‘You are coping so well,’ remarked my doctor. ‘Every time I see you, you’re always so positive and upbeat.’
‘Maybe I should come in on a bad day!’ I shot back, laughing.
But his words made me think. What does ‘coping’ mean? How do people interpret my happy front or humour as coping—or do they perhaps misinterpret it? Could it be that what appears to be coping on the outside is really a reflection of numbing on the inside?
What does ‘coping’ mean?
People cope with chronic illness in different ways. Some forms of coping—humour, music, prayer, chocolate—are more helpful than others—substance abuse, self-harm, isolation, overachieving. But there is a secret third option that occupies both camps: numbing.
When we have exhausted our coping options, overwhelmed by torrential pain and physical symptoms, our emotions completely tapped, the only thing left is numbness. It is often a last-resort choice, but it can feel like no choice at all.
In some ways, numbing can be helpful. When I recently had surgery on my arm, they put me under so they could do the difficult work with precision. They also put a nerve block in my arm which lasted several weeks to facilitate healing. Numbing can allow our bodies, minds and emotions to breathe, recuperate and recover.
Numbing can allow our selves to breathe, recuperate and recover.
But there’s a dark side to numbing. It can be a part of depression. It can mean we stop caring, even about important things. It can rob us of any enjoyment or feelings in life. It can close us off from people who love us the most, people who could actually help pull us out of the pit of despair. Including God. We can feel forgotten by God, overlooked, abandoned.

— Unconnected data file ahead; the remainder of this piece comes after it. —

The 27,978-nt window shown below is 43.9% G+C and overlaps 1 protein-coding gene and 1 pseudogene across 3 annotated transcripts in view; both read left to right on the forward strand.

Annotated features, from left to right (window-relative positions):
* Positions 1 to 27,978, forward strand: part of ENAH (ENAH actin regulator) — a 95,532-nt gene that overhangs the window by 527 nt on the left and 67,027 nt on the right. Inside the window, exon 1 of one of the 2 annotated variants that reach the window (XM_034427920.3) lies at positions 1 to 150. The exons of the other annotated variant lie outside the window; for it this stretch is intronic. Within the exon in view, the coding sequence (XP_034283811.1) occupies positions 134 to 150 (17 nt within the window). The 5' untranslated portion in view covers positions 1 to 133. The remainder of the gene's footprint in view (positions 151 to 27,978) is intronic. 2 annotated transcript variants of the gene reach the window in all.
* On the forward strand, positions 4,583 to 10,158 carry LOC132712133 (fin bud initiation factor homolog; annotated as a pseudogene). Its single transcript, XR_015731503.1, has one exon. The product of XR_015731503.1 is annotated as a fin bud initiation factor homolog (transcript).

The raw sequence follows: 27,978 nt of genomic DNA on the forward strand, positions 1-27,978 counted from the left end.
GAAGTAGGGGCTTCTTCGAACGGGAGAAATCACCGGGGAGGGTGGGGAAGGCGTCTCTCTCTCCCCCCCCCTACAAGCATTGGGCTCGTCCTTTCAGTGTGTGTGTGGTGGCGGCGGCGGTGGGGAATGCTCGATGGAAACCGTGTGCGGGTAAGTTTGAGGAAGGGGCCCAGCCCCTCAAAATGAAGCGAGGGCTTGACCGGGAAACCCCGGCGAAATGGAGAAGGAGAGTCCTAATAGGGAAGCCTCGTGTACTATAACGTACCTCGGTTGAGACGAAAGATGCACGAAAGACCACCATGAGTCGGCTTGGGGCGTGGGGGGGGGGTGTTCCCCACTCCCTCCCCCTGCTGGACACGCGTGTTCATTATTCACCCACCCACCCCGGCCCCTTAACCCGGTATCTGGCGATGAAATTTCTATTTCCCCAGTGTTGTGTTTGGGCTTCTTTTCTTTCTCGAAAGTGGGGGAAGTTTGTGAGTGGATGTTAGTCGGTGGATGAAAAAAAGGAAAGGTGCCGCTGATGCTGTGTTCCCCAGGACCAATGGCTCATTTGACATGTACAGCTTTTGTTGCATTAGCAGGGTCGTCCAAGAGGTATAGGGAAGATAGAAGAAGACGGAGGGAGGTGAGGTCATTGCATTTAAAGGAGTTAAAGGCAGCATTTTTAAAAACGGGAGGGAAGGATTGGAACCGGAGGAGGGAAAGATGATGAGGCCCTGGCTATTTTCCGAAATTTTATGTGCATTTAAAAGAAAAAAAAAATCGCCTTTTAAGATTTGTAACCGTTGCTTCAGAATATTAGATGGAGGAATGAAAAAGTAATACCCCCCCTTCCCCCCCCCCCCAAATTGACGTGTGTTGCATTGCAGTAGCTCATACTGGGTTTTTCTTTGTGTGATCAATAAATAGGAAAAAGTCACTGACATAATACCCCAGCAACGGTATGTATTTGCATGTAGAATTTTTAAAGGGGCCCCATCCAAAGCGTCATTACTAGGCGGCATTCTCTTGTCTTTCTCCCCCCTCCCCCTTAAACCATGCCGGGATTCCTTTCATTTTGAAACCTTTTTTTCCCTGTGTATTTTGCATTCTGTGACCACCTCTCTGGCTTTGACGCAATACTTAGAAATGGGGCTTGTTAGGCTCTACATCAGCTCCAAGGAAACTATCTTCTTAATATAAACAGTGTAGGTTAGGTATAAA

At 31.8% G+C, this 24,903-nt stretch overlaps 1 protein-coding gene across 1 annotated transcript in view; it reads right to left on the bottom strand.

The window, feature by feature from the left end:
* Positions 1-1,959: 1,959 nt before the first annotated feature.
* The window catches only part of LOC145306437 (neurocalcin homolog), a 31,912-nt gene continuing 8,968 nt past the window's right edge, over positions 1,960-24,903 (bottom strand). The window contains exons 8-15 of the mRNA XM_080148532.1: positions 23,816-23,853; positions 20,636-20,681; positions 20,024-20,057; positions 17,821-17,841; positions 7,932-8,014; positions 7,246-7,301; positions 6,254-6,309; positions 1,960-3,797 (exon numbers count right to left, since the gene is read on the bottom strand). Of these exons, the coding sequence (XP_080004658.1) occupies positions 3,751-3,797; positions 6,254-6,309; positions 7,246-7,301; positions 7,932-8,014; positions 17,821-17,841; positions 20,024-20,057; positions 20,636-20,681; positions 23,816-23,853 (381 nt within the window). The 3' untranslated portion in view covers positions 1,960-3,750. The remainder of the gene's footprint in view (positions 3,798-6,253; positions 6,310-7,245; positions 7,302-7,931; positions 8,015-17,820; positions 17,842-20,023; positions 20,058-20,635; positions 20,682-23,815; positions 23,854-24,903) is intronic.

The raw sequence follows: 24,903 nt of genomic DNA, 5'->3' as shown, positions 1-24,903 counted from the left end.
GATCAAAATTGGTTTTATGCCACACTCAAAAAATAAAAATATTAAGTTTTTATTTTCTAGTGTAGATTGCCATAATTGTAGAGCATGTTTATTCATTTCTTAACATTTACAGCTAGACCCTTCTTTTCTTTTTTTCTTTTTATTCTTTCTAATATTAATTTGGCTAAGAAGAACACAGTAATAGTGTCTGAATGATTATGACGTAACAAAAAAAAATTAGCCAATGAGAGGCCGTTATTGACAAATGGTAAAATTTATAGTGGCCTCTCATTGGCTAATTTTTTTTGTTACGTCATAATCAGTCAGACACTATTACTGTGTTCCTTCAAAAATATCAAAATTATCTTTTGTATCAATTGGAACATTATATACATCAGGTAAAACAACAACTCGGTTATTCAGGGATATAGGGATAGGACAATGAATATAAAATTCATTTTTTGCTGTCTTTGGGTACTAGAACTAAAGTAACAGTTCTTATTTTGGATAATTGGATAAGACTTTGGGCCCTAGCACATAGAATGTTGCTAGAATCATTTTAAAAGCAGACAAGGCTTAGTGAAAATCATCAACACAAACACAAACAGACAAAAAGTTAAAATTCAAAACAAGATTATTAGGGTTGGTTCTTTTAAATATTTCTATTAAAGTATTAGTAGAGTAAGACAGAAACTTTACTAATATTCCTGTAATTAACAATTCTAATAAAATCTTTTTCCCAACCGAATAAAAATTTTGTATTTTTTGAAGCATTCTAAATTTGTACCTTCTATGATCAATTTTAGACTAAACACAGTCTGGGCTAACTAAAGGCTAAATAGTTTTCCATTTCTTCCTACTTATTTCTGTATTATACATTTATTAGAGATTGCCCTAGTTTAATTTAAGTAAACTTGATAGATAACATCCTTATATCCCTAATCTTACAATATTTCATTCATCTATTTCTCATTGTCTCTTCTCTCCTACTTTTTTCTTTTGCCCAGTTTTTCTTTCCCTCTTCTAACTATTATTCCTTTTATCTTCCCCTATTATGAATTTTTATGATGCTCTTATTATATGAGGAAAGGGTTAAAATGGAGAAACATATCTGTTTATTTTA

At its worst, numbing can rob us of our reasons for living.
Numbing often gets mistaken for coping. When people say, ‘You’re so strong!’ I feel like saying, ‘That’s because the anxiety is so loud I’ve tuned it out, the depression means I have no hope left, and I’m so sick of being sick I can’t even talk about it anymore.’ It’s not strength. It’s survival.
Numbing often gets mistaken for coping.
The theory goes that acceptance is one of the stages of grief (not necessarily the final stage, but one stage we might move in and out of at various times). Sometimes acceptance feels awfully close to resignation. We accept out of sheer exhaustion and forced choice. But even forced-choice numbing or resignation can be necessary for survival. And survival is helpful.
Does that mean we’re ‘coping’? You be the judge of that. In the meantime, I’m going to maximise the helpful coping where I can (especially chocolate), with the understanding that I might need to venture into the world of numbing from time to time. Hopefully, those periods of numbing will be temporary.
All of us need respite from the madness of chronic illness.
It’s not all bad. All of us need respite from the madness that is chronic illness. All of us need things, and people, to help us cope. And sometimes God meets us in those spaces—yes, even the numb ones.
Have you ever gone numb in order to cope? What helps you cope with chronic illness? How has God met you in those spaces? Share your story. Let’s have a countercultural conversation.